Around this time last year, the National Football League was scrambling to figure out how it could schedule 32 teams to play a total of 269 games in the midst of a deadly pandemic. The league decided to face the virus head-on and run through the season with strict protocols, but without a “bubble” approach followed by other sports leagues. Ultimately, this allowed the NFL to complete the entire season from start to finish, but it came at a cost: numerous games needed to be postponed, rosters were upended, and the hectic season concluded with a whopping total of over 700 positive COVID cases.
Through all the chaos, one team managed to pull off a remarkable achievement. In addition to breaking multiple franchise records and acquiring the division title, the Seattle Seahawks defied all odds and finished the 2020 season as the only team unscathed by the coronavirus. The organization was able to do so despite training near Kirkland, Washington, which had become the nation’s first coronavirus hot spot. Additionally, the team had to travel farther throughout the season than any other NFL team.
The director of player health and performance for the Seahawks, Sam Ramsden, was initially skeptical. “I didn’t really imagine the NFL being able to have a full season,” Ramsden said in an interview with the New York Times.
So how did the team do it? Ultimately, it was consistent adherence to health guidelines and strong leadership that allowed all Seahawks players, coaches, and other personnel to push through the season COVID-free.
According to Vin Gupta, a pulmonologist who advised the Seahawks during the coronavirus crisis, “[the team] invented a playbook for a safe practice environment at a time when the future was deeply uncertain.”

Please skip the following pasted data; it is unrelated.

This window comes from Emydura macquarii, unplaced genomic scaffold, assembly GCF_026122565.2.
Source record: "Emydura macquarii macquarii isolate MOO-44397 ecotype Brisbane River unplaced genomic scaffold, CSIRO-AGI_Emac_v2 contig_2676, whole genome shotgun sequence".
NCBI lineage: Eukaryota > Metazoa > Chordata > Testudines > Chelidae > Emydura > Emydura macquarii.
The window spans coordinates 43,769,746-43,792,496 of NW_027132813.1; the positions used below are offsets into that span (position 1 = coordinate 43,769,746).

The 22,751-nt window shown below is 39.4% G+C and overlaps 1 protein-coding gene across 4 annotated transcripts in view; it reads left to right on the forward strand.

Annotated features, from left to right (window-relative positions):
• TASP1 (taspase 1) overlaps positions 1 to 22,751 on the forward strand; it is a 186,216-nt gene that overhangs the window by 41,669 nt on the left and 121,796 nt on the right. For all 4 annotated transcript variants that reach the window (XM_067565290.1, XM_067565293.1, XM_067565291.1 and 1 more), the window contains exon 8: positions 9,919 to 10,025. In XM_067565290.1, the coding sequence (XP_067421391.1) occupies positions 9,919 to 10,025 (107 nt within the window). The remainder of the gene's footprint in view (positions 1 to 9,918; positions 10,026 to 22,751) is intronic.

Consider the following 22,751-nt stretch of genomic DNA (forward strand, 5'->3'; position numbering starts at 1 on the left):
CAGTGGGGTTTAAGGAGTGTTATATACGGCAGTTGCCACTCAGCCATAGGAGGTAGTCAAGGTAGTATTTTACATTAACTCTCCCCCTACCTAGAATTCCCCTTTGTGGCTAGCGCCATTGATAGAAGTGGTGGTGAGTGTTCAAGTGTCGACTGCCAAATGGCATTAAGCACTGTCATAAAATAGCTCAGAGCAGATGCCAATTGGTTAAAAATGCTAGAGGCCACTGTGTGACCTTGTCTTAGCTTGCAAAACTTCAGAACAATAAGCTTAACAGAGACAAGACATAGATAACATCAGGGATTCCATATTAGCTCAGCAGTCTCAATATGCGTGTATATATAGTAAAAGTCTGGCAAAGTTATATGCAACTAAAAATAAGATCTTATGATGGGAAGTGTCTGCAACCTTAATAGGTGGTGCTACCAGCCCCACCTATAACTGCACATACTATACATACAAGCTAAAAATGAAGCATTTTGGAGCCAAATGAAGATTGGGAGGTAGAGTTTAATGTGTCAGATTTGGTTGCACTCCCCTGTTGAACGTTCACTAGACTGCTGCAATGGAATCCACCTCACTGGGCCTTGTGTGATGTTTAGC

In addition to standard protocols that all teams followed, such as the use of upgraded ventilation systems, open windows, and locker room dividers, the Seahawks also took on a few extra precautions that proved to be extremely helpful in the long run. Coaches and staff travelled in seven buses instead of four, players ordered food online instead of waiting in a cafeteria side-by-side, and everyone wore sensors that detected how close in proximity they were to others and for how long.
It also took some unique thinking and initiatives from Seahawks head coach Pete Carroll in order to keep players safe. Carroll had each position group compete for the title of fewest closest contacts (the wide receivers ultimately won). This proved to be an effective implementation of physical distancing that kept the players safe and connected at the same time.
“I realized that we were going to have to create our own bubble,” Carroll told New York Times reporter Ken Bolson. “Everything that one person did, everybody did, if we were together and connected.”
Carroll and Ramsden’s innovative thinking combined with cooperation throughout the organization helped the Seahawks pull through the season safely. Before their final game, against the Los Angeles Rams in the playoffs, the nurse practitioners and phlebotomists who administered tests for Seahawks personnel—known as “the Swab Team” among the Seahawks—raised the “12 Flag” as a show of appreciation for the franchise’s hard work.
Despite the many obstacles they faced, the Seahawks have managed to demonstrate that with a disciplined and creative approach to managing the health and safety of personnel, it is indeed possible to pull through such a tumultuous and unprecedented season of football. It’s a different kind of victory that fans may not have expected, but a powerful one nonetheless.